The intent of the number is to convince Tony Hunter (Fred Astaire) that the classical dramatic actor/director, Jeffrey Cordova (Jack Buchanan), can be successful transitioning from drama to musical stage since in the end both genres are just different forms of entertainment. The number opens with Tony's friends Lester and Lily Marton (Oscar Levant and Nanette Fabray) and Cordova ushering Tony into a chair so they can start convincing him to go along with their plan to put on a show written by the Martons for Tony, who has returned to New York from Hollywood as his movie career has waned. The three alternate lyrics--working as a team--with the song until they are joined by Tony, indicating the plan to entice Tony into going ahead with the show is going to work. Throughout the song, the four are smiling and clearly having a good time interacting as they display the many forms entertainment can take. Unlike earlier musicals, where each character usually performed numbers either alone or with one of two people to tell their individual stories and move the plot along as needed, here we have a quartet of characters performing as a cohesive unit, highlighting the talents of each but for the most part all sharing the load.

2. What do you notice about the costuming of the characters that indicate cohesiveness of the ensemble, as opposed to setting anyone apart? Be specific.

The costuming matches the era in which the film was made, mid-century America. The men are dressed conservatively in jackets with neck wear and the woman is dressed tastefully in a light day dress adorned with a mid-century window-pane pattern, not unlike decor that was prevalent in kitchens and women's clothing in the 50's. All four are tastefully clothed and reflect the conservatism and uniformity of post-WWII and the early 50's.

3. What do you notice about the staging and interplay between the characters that helps define the relationships between the characters in the song?

There is no question this number is designed to reflect how entertainers, like all Americans, need to work together towards a common goal to achieve what has been described as American Exceptionalism. The number opens with three of the quartet trying to convince the fourth person to join the team. They alternate lines of lyrics along the way, building up to a finale in which all four are singing in unison to a finish on their bent knees with arms held out to the audience.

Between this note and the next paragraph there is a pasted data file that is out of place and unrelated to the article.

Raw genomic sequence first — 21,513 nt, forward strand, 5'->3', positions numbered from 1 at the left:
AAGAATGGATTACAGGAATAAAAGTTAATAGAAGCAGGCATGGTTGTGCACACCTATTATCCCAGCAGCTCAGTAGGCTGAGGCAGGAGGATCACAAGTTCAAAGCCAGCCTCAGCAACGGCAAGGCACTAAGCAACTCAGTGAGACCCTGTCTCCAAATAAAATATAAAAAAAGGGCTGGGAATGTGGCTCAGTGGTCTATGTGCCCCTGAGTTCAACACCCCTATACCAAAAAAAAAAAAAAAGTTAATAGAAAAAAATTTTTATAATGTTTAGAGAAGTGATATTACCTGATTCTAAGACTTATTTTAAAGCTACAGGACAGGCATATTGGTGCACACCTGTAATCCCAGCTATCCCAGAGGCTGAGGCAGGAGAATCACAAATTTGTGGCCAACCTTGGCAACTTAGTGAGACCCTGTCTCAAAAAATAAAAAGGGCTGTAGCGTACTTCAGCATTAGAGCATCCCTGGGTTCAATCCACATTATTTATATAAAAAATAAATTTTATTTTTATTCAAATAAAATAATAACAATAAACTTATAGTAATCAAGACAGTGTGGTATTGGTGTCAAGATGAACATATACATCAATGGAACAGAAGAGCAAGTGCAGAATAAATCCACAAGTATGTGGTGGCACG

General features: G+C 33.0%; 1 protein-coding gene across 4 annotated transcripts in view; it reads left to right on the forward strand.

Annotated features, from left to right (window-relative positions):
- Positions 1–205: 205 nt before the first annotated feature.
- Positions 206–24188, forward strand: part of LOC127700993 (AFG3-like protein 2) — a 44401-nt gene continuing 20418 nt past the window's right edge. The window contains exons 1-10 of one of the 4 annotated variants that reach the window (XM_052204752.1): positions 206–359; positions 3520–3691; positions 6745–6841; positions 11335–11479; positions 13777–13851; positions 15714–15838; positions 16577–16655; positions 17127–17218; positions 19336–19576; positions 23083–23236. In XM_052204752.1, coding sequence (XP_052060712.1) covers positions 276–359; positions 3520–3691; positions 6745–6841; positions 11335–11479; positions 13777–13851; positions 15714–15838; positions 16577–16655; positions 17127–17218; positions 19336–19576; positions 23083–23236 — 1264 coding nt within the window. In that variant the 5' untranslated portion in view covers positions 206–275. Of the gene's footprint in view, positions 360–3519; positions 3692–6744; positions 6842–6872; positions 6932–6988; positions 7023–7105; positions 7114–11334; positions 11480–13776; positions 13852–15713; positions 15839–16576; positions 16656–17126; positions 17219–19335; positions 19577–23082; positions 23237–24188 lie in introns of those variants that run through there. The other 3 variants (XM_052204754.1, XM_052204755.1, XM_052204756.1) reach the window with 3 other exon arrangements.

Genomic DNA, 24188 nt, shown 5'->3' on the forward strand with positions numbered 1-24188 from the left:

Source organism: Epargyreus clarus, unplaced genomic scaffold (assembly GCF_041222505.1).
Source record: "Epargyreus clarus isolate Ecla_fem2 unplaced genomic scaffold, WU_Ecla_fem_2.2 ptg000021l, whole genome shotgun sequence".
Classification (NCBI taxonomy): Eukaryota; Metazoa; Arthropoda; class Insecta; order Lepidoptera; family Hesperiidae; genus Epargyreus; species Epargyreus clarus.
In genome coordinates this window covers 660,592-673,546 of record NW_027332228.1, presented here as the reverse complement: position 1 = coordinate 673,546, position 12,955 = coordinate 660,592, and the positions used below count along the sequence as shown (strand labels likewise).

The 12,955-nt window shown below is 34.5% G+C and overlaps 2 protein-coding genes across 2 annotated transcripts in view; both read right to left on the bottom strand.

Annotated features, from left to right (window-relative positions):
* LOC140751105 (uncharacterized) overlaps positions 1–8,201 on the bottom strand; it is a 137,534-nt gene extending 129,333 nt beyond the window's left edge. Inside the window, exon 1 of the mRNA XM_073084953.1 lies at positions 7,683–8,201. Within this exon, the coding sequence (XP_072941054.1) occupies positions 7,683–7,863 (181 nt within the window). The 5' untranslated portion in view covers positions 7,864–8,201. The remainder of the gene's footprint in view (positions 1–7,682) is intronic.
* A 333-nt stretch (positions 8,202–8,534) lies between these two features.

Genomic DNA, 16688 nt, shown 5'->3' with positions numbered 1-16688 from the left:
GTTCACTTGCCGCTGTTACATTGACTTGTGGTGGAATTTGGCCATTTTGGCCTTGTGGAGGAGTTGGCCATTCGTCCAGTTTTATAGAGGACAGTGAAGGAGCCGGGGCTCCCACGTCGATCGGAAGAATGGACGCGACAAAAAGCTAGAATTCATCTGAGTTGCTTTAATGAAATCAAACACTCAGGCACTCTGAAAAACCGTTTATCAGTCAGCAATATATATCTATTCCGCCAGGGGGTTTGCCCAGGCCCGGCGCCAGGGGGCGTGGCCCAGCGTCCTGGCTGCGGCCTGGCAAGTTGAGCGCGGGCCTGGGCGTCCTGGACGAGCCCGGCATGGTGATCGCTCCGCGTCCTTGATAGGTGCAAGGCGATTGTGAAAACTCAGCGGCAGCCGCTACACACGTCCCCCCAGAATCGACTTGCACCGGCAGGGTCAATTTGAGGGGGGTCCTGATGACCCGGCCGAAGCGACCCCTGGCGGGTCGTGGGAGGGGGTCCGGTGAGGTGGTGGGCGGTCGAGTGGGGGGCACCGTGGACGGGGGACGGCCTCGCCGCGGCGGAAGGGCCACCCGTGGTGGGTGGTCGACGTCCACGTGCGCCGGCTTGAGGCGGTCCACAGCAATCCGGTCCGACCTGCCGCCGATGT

The fact that each of the quartet is only a part of a larger entity is reflected in a time step routine performed by Tony, Lily and Jeffrey. (Lester/Levant obviously was not capable of doing even a simple time step and goes off-screen.)  Lester returns, tossing a handkerchief to Tony, and the group dynamic is restored. The lyrics and related physical sets, including the performance of an illusory acrobatic act, are all designed to reinforce the premise that audiences can be entertained in many ways. The scene harkens back to vaudeville comedy (the lost derby routine, the man on both ends of a ladder, etc.) to enhance the message that "entertainment" has had many forms over time and has continued to succeed in pleasing audiences regardless of genre.

Perhaps most importantly, the characters appear to be having a ball while engaging in this number. The clear message is teamwork is both beneficial to achieving American Exceptionalism and it's good for you!

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In the beginning of the song they are shown surrounding the Fred Astaire character who is seated and a appears a little down or skeptical. The other three appear standing around him and supporting him with advice. Then he comes around to their ideas and contributes his own idea, then stands up as they dance and sing together as a cohesive team the rest of the song.

For shows of cohesiveness, I notice that they are all dressed in matching grays and blues, the female has a little pop of color with the red flower, but otherwise they all blend together well.